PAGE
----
- Social media provides valuable data about political beliefs
- Machine learning can help sort and categorize these opinions
- We may one day be able to use an automated tool to see which politicians think most like us
Trying to nail down a politician’s beliefs is a bit like figuring out what’s wrong with a broken toilet. It requires hard work, dedication, and is impossible to do without being a little grossed out.
No matter how you look at it, politicians lie. Most of us know that, but simply don’t have the time or energy to dig through their record and find the truth.
But what if there were a tool that helped you choose which politician to vote for based solely on how well their beliefs align with the issues that matter to you?
Dr. Srijith Rajamohan, a computational scientist at Virginia Tech, thinks this could be within reach. In fact, he’s working on a deep-learning based interactive visualization tool to understand and plot political ideologies based on Twitter activity.
“Is there a way to extract and understand people’s ideologies from the things that they say?” asks Rajamohan. “I turned to natural language understanding to see if we can take text from social media, run it through a deep learning model, and find some way to quantify it.”
Someday soon, a tool like Rajamohan’s could have a huge impact on how people understand political ideologies. And if we’re lucky, it could make voting for the right candidate a lot easier.
Cleaning up the data
The end-goal of this work was to construct a visualization tool that could help identify political ideology. However, as many important endeavors do, this project began with an intriguing conversation.
“It all started over coffee when Alana Romanella and I were discussing white supremacy and hate speech,” says Rajamohan. “The conversation evolved, and we started talking about different political groups.”
Eventually, Romanella and Rajamohan decided they could use deep learning to better understand political ideology by investigating social media posts. They decided to focus on Twitter, as it is a data-rich environment with a free application programming interface (API). After collecting data for four months, the team had roughly 3 million tweets to work with.
“We pulled the tweets based on certain hashtags provided by our in-house political scientist.”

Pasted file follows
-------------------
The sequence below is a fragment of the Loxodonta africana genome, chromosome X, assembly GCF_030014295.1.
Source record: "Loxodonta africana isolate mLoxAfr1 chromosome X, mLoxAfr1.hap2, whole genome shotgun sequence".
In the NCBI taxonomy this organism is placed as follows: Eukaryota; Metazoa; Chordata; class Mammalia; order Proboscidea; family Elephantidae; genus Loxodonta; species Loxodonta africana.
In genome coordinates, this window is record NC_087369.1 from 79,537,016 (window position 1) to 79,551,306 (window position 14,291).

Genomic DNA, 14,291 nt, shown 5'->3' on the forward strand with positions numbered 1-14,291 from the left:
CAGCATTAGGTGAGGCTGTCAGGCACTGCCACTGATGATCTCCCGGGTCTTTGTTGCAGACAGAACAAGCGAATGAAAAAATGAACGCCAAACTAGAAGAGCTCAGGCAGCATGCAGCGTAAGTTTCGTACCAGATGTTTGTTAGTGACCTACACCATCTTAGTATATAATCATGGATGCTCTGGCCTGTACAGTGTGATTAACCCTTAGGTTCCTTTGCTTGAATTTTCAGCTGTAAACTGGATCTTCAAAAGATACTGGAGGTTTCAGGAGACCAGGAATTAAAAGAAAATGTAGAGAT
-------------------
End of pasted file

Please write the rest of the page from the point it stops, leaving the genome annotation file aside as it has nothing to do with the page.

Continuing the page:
But, as Rajamohan explains, this approach has some drawbacks. “A particular hashtag can be used by people from widely varying beliefs and backgrounds, so that’s not necessarily going to tell you that they belong to a particular group or they have a certain ideology.”
For example, say you’re trying to figure out how groups of people feel about the Black Lives Matter movement. You can’t simply assume anyone tweeting out the #BlackLivesMatter hashtag is a sympathizer to the cause, as members of white supremacist groups might also use this hashtag in a derogatory context.
This kind of ambiguous information is called dirty data, and it can be a big problem in machine learning. It can prevent scientists from actualizing any real analysis of a given dataset, and it is the most common issue facing data science workers.
For this project, Rajamohan decided to move to a weakly supervised form of machine training to understand intent. Contextual embeddings helped mitigate noise in the data by guiding a human researcher to the incorrect records on the plots that were generated from the neural network.
Once they had cleaner data, Rajamohan and his colleagues were able to visualize these belief structures. Although they experimented with various visualization techniques such as t-SNE, Isomap, and PCA, multidimensional scaling (MDS) turned out to be the most efficient.
This model places liberal ideologies on the bottom left, while conservative opinions are placed on the top right. Although other techniques such as t-SNE are able to provide a more effective separation of data, MDS is able to better identify incorrect labels in the corpus.
Quantifying an opinion
To make this whole process simpler, Rajamohan focused less on specific political ideologies in favor of plotting a person’s political affiliation based on their relationship to an important public figure. For instance, your opinion of Elizabeth Warren or Donald Trump reveals a lot about your own beliefs.
"In an ideal world, I would have a tool like this before voting." says Rajamohan.
I would take all of the beliefs and opinions a politician ever expressed and project it on a screen. I would then take my own beliefs and opinions and put it on the screen and look who I’m closest to.
While this tool has a long way to go before it becomes something the public can rely on to pick a candidate, simply pursuing this endeavor keeps Rajamohan interested.
“Being able to understand intent is hard,” said Rajamohan. “You have an entity, and it’s easy to say someone feels positively or negatively about something, but how do you quantify or extract someone’s intent? That is a really ill-defined concept, so if we can use deep learning or AI to extract them – I think that’s a pretty neat concept to explore.”